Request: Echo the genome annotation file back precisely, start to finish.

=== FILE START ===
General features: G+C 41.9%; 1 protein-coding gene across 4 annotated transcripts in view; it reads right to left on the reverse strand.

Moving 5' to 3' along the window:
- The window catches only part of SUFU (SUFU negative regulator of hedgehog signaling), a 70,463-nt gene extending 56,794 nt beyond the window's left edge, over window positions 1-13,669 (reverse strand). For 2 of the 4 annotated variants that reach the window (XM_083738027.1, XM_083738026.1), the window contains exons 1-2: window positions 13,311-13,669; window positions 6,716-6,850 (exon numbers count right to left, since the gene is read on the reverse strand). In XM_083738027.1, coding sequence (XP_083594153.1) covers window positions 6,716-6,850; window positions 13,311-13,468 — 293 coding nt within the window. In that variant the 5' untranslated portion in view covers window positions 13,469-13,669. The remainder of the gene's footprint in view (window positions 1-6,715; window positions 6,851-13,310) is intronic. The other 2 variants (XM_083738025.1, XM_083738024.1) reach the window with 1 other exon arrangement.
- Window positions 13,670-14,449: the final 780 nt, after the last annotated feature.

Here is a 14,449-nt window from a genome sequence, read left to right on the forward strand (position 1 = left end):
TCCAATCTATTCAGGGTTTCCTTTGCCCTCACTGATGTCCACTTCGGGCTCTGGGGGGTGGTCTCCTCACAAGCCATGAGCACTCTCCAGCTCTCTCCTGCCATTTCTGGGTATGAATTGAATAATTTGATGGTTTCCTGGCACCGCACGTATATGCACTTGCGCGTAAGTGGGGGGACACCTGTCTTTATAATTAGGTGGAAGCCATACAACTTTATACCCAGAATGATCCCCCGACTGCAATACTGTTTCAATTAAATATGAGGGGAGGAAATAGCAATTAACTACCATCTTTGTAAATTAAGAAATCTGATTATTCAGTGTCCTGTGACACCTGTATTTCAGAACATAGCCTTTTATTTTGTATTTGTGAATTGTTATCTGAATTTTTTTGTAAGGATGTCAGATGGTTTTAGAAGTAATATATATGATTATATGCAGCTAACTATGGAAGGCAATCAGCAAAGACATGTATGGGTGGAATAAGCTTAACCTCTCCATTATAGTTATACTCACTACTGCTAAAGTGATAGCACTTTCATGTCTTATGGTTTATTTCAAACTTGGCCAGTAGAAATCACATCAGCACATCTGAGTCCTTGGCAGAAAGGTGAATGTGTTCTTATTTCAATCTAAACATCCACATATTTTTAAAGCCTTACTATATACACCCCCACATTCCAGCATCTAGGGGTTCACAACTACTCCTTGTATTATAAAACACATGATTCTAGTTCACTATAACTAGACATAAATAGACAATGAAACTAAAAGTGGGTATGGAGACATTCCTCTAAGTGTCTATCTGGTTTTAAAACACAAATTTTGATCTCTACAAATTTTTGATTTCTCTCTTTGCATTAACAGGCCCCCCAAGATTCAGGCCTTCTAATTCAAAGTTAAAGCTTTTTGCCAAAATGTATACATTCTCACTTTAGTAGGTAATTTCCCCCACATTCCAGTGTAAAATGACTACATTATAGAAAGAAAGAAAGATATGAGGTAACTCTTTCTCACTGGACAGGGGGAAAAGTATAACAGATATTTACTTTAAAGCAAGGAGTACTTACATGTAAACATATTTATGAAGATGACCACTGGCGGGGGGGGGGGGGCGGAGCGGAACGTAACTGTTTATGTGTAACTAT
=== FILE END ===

General features: G+C 41.9%; 1 protein-coding gene across 4 annotated transcripts in view; it reads right to left on the reverse strand.

Moving 5' to 3' along the window:
- The window catches only part of SUFU (SUFU negative regulator of hedgehog signaling), a 70,463-nt gene extending 56,794 nt beyond the window's left edge, over window positions 1-13,669 (reverse strand). For 2 of the 4 annotated variants that reach the window (XM_083738027.1, XM_083738026.1), the window contains exons 1-2: window positions 13,311-13,669; window positions 6,716-6,850 (exon numbers count right to left, since the gene is read on the reverse strand). In XM_083738027.1, coding sequence (XP_083594153.1) covers window positions 6,716-6,850; window positions 13,311-13,468 — 293 coding nt within the window. In that variant the 5' untranslated portion in view covers window positions 13,469-13,669. The remainder of the gene's footprint in view (window positions 1-6,715; window positions 6,851-13,310) is intronic. The other 2 variants (XM_083738025.1, XM_083738024.1) reach the window with 1 other exon arrangement.
- Window positions 13,670-14,449: the final 780 nt, after the last annotated feature.

Here is a 14,449-nt window from a genome sequence, read left to right on the forward strand (position 1 = left end):
TCCAATCTATTCAGGGTTTCCTTTGCCCTCACTGATGTCCACTTCGGGCTCTGGGGGGTGGTCTCCTCACAAGCCATGAGCACTCTCCAGCTCTCTCCTGCCATTTCTGGGTATGAATTGAATAATTTGATGGTTTCCTGGCACCGCACGTATATGCACTTGCGCGTAAGTGGGGGGACACCTGTCTTTATAATTAGGTGGAAGCCATACAACTTTATACCCAGAATGATCCCCCGACTGCAATACTGTTTCAATTAAATATGAGGGGAGGAAATAGCAATTAACTACCATCTTTGTAAATTAAGAAATCTGATTATTCAGTGTCCTGTGACACCTGTATTTCAGAACATAGCCTTTTATTTTGTATTTGTGAATTGTTATCTGAATTTTTTTGTAAGGATGTCAGATGGTTTTAGAAGTAATATATATGATTATATGCAGCTAACTATGGAAGGCAATCAGCAAAGACATGTATGGGTGGAATAAGCTTAACCTCTCCATTATAGTTATACTCACTACTGCTAAAGTGATAGCACTTTCATGTCTTATGGTTTATTTCAAACTTGGCCAGTAGAAATCACATCAGCACATCTGAGTCCTTGGCAGAAAGGTGAATGTGTTCTTATTTCAATCTAAACATCCACATATTTTTAAAGCCTTACTATATACACCCCCACATTCCAGCATCTAGGGGTTCACAACTACTCCTTGTATTATAAAACACATGATTCTAGTTCACTATAACTAGACATAAATAGACAATGAAACTAAAAGTGGGTATGGAGACATTCCTCTAAGTGTCTATCTGGTTTTAAAACACAAATTTTGATCTCTACAAATTTTTGATTTCTCTCTTTGCATTAACAGGCCCCCCAAGATTCAGGCCTTCTAATTCAAAGTTAAAGCTTTTTGCCAAAATGTATACATTCTCACTTTAGTAGGTAATTTCCCCCACATTCCAGTGTAAAATGACTACATTATAGAAAGAAAGAAAGATATGAGGTAACTCTTTCTCACTGGACAGGGGGAAAAGTATAACAGATATTTACTTTAAAGCAAGGAGTACTTACATGTAAACATATTTATGAAGATGACCACTGGCGGGGGGGGGGGGGCGGAGCGGAACGTAACTGTTTATGTGTAACTAT